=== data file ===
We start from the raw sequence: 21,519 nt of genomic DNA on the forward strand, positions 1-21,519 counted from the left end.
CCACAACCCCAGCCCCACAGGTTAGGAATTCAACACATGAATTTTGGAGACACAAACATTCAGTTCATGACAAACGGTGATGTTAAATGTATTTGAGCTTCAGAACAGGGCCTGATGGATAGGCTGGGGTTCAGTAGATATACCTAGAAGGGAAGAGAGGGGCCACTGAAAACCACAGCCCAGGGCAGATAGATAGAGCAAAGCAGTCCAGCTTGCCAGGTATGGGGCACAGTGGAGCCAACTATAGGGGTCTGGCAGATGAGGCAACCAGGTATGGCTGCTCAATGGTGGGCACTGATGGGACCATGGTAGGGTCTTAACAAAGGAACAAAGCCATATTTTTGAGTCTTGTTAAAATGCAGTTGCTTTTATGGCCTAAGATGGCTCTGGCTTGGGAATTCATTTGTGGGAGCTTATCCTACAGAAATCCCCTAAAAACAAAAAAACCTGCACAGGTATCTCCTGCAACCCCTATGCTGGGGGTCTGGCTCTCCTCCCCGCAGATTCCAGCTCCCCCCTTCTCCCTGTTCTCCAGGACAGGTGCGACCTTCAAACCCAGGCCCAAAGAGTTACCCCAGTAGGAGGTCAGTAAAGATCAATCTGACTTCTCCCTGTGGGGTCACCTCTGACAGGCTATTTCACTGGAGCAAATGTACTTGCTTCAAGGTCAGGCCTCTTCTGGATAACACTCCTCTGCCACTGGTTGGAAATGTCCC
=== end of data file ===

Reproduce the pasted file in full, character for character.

We start from the raw sequence: 21,519 nt of genomic DNA on the forward strand, positions 1-21,519 counted from the left end.
CCACAACCCCAGCCCCACAGGTTAGGAATTCAACACATGAATTTTGGAGACACAAACATTCAGTTCATGACAAACGGTGATGTTAAATGTATTTGAGCTTCAGAACAGGGCCTGATGGATAGGCTGGGGTTCAGTAGATATACCTAGAAGGGAAGAGAGGGGCCACTGAAAACCACAGCCCAGGGCAGATAGATAGAGCAAAGCAGTCCAGCTTGCCAGGTATGGGGCACAGTGGAGCCAACTATAGGGGTCTGGCAGATGAGGCAACCAGGTATGGCTGCTCAATGGTGGGCACTGATGGGACCATGGTAGGGTCTTAACAAAGGAACAAAGCCATATTTTTGAGTCTTGTTAAAATGCAGTTGCTTTTATGGCCTAAGATGGCTCTGGCTTGGGAATTCATTTGTGGGAGCTTATCCTACAGAAATCCCCTAAAAACAAAAAAACCTGCACAGGTATCTCCTGCAACCCCTATGCTGGGGGTCTGGCTCTCCTCCCCGCAGATTCCAGCTCCCCCCTTCTCCCTGTTCTCCAGGACAGGTGCGACCTTCAAACCCAGGCCCAAAGAGTTACCCCAGTAGGAGGTCAGTAAAGATCAATCTGACTTCTCCCTGTGGGGTCACCTCTGACAGGCTATTTCACTGGAGCAAATGTACTTGCTTCAAGGTCAGGCCTCTTCTGGATAACACTCCTCTGCCACTGGTTGGAAATGTCCC